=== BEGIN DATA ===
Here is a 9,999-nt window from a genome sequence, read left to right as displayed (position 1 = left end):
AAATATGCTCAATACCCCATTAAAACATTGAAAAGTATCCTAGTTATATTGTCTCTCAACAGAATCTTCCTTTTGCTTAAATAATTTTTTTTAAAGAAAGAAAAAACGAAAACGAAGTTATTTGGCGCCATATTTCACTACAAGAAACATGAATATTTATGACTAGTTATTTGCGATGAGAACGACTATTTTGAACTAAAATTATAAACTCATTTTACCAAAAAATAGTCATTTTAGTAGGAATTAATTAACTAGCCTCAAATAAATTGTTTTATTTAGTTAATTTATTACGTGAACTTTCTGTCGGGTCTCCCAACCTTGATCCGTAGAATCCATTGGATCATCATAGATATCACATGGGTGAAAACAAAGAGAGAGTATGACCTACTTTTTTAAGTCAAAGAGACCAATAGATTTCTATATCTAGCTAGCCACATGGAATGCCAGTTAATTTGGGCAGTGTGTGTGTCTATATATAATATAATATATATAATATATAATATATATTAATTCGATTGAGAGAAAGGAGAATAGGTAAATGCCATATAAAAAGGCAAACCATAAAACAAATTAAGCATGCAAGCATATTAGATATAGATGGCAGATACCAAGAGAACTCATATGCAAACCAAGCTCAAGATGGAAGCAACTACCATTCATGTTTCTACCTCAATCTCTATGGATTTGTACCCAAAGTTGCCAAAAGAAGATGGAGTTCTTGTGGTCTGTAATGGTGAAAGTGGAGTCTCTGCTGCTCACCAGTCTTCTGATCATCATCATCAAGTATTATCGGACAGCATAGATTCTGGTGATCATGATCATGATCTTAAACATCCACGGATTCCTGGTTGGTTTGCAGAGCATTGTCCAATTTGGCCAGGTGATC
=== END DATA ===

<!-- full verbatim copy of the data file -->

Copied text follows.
Here is a 9,999-nt window from a genome sequence, read left to right as displayed (position 1 = left end):
AAATATGCTCAATACCCCATTAAAACATTGAAAAGTATCCTAGTTATATTGTCTCTCAACAGAATCTTCCTTTTGCTTAAATAATTTTTTTTAAAGAAAGAAAAAACGAAAACGAAGTTATTTGGCGCCATATTTCACTACAAGAAACATGAATATTTATGACTAGTTATTTGCGATGAGAACGACTATTTTGAACTAAAATTATAAACTCATTTTACCAAAAAATAGTCATTTTAGTAGGAATTAATTAACTAGCCTCAAATAAATTGTTTTATTTAGTTAATTTATTACGTGAACTTTCTGTCGGGTCTCCCAACCTTGATCCGTAGAATCCATTGGATCATCATAGATATCACATGGGTGAAAACAAAGAGAGAGTATGACCTACTTTTTTAAGTCAAAGAGACCAATAGATTTCTATATCTAGCTAGCCACATGGAATGCCAGTTAATTTGGGCAGTGTGTGTGTCTATATATAATATAATATATATAATATATAATATATATTAATTCGATTGAGAGAAAGGAGAATAGGTAAATGCCATATAAAAAGGCAAACCATAAAACAAATTAAGCATGCAAGCATATTAGATATAGATGGCAGATACCAAGAGAACTCATATGCAAACCAAGCTCAAGATGGAAGCAACTACCATTCATGTTTCTACCTCAATCTCTATGGATTTGTACCCAAAGTTGCCAAAAGAAGATGGAGTTCTTGTGGTCTGTAATGGTGAAAGTGGAGTCTCTGCTGCTCACCAGTCTTCTGATCATCATCATCAAGTATTATCGGACAGCATAGATTCTGGTGATCATGATCATGATCTTAAACATCCACGGATTCCTGGTTGGTTTGCAGAGCATTGTCCAATTTGGCCAGGTGATC